The

European Commission

is preparing a

directive

that it will approve in November to translate into community legislation the agreement of the OECD countries to set a

minimum rate of 15%

in

Corporation Tax

from 2023.

This agreement, reached on October 8, will be signed at the end of this week at the

summit of the G20 leaders

to be held in Rome from Friday, which will give the Commission the starting signal to process the directive.

"Next month it will be our duty, the Commission, to adopt a directive to transpose this agreement into Community legislation and I think it

will be a very positive step

for our citizens because it will be more difficult to go to tax havens and it will be a remarkable achievement ";

Paolo Gentiloni

, European Commissioner for the Economy,

remarked

during his speech this Tuesday in the Congress of Deputies.

Gentiloni has described the agreement within the OECD as "historic".

"It is very important, it

is a fiscal revolution

. Deep crises are the moment in which the necessary reforms must be addressed. We are also going to study new regulations on carbon prices, it is the right time to continue advancing in this regard", has pointed out.

The objective of the directive will be to fight against tax avoidance and set a minimum rate for multinationals, he specified, but it will also address "the abuse of companies that have a name but not a real activity."

"This is the next step we have to take."

Review of tax regulations

The economic commissioner took advantage of his intervention to highlight the need to reform

EU fiscal rules in

order to maintain high levels of public investment in the coming years.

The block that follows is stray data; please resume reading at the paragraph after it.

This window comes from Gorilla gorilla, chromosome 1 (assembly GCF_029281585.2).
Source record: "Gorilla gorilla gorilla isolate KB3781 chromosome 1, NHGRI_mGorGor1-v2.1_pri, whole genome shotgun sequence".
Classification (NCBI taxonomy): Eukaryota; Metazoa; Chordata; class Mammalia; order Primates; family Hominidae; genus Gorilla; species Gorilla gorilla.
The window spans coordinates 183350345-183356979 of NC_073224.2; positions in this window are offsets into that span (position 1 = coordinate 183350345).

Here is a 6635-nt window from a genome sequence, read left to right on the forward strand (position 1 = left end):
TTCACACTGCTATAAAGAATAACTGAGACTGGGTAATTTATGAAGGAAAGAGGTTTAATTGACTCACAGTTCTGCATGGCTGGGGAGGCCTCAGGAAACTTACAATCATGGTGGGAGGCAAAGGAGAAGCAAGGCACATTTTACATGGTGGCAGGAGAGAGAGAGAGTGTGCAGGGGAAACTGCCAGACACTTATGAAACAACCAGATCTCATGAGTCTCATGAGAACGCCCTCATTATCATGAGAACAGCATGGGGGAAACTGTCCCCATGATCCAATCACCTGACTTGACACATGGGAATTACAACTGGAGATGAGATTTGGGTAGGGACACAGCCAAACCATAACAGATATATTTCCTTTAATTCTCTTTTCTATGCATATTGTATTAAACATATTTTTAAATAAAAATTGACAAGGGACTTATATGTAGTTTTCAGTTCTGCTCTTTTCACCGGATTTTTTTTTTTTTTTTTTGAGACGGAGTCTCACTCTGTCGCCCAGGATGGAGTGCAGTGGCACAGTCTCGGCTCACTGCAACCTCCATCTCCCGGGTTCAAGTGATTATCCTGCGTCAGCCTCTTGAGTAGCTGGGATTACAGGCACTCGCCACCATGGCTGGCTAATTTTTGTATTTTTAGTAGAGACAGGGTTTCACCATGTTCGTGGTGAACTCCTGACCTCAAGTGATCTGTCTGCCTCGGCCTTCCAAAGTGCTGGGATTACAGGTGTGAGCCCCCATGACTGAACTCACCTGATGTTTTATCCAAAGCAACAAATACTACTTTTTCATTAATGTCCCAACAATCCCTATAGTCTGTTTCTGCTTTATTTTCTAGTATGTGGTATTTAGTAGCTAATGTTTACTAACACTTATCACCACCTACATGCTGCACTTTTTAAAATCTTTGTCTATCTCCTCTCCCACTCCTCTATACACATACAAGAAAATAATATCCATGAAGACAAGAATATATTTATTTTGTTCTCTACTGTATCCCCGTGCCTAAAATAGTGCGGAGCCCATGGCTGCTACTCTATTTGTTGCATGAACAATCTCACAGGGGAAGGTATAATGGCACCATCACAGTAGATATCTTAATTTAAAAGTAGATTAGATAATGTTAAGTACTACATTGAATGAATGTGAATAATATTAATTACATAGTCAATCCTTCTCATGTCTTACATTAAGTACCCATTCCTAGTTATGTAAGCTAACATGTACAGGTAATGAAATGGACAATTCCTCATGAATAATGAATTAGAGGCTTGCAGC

In fact, according to their calculations, the EU will need to jointly invest around

650 billion euros per year

over the next decade to meet the digitization and decarbonisation targets (the climate transition will account for 520 billion of that sum).

"We have to see how our fiscal rules can encourage investment. We need rules that are more conducive to growth so as

not to repeat the mistakes of the last crisis

, because investment fell to zero and it was catastrophic and could be so again," he lamented .

Gentiloni is in favor of continuing to seek the reduction of

public debt

but in a "gradual and sustainable" way, with a "realistic path" (the Stability and Growth Pact, now suspended, establishes that the public debt of member states must converge below

60% of GDP

, something difficult to achieve with current debt levels).

It is particularly concerned that the

level of investment over GDP

, which in 2022 will remain at around 3.5%, "well above pre-pandemic levels", may return to zero after the implementation of the European

Next Generation EU

funds.

.

"Can we be satisfied if the investment returns to zero? It is impossible. We have to be serious about our commitments, we need to address the debate on fiscal rules," he concluded.

According to the criteria of The Trust Project

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